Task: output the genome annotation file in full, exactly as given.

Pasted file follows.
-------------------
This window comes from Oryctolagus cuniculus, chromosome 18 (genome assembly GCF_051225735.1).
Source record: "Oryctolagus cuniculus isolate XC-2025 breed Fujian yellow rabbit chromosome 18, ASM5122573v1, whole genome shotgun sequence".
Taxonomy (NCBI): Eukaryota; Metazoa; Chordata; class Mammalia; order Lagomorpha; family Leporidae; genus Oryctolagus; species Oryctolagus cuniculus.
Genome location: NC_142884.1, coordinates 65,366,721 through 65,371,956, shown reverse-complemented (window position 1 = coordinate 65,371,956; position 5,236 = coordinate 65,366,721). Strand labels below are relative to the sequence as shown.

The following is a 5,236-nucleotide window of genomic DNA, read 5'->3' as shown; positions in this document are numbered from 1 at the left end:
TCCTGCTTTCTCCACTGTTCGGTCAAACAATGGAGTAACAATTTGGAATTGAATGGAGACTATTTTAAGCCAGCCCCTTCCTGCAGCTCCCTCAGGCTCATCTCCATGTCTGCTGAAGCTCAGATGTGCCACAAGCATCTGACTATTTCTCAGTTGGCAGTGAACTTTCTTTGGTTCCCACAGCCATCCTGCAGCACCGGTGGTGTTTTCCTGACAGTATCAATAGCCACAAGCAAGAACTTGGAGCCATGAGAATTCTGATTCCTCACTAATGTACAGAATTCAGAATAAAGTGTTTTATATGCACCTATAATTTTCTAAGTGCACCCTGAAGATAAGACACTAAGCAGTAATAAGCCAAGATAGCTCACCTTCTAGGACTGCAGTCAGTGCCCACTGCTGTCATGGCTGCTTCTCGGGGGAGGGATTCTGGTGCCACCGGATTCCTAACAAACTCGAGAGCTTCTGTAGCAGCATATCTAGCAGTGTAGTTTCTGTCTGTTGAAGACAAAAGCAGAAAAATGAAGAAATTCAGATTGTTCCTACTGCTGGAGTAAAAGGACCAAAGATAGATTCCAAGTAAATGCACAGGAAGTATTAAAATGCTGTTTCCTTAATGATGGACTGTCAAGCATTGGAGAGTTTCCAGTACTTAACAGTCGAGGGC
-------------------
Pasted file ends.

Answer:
This window comes from Oryctolagus cuniculus, chromosome 18 (genome assembly GCF_051225735.1).
Source record: "Oryctolagus cuniculus isolate XC-2025 breed Fujian yellow rabbit chromosome 18, ASM5122573v1, whole genome shotgun sequence".
Taxonomy (NCBI): Eukaryota; Metazoa; Chordata; class Mammalia; order Lagomorpha; family Leporidae; genus Oryctolagus; species Oryctolagus cuniculus.
Genome location: NC_142884.1, coordinates 65,366,721 through 65,371,956, shown reverse-complemented (window position 1 = coordinate 65,371,956; position 5,236 = coordinate 65,366,721). Strand labels below are relative to the sequence as shown.

The following is a 5,236-nucleotide window of genomic DNA, read 5'->3' as shown; positions in this document are numbered from 1 at the left end:
TCCTGCTTTCTCCACTGTTCGGTCAAACAATGGAGTAACAATTTGGAATTGAATGGAGACTATTTTAAGCCAGCCCCTTCCTGCAGCTCCCTCAGGCTCATCTCCATGTCTGCTGAAGCTCAGATGTGCCACAAGCATCTGACTATTTCTCAGTTGGCAGTGAACTTTCTTTGGTTCCCACAGCCATCCTGCAGCACCGGTGGTGTTTTCCTGACAGTATCAATAGCCACAAGCAAGAACTTGGAGCCATGAGAATTCTGATTCCTCACTAATGTACAGAATTCAGAATAAAGTGTTTTATATGCACCTATAATTTTCTAAGTGCACCCTGAAGATAAGACACTAAGCAGTAATAAGCCAAGATAGCTCACCTTCTAGGACTGCAGTCAGTGCCCACTGCTGTCATGGCTGCTTCTCGGGGGAGGGATTCTGGTGCCACCGGATTCCTAACAAACTCGAGAGCTTCTGTAGCAGCATATCTAGCAGTGTAGTTTCTGTCTGTTGAAGACAAAAGCAGAAAAATGAAGAAATTCAGATTGTTCCTACTGCTGGAGTAAAAGGACCAAAGATAGATTCCAAGTAAATGCACAGGAAGTATTAAAATGCTGTTTCCTTAATGATGGACTGTCAAGCATTGGAGAGTTTCCAGTACTTAACAGTCGAGGGC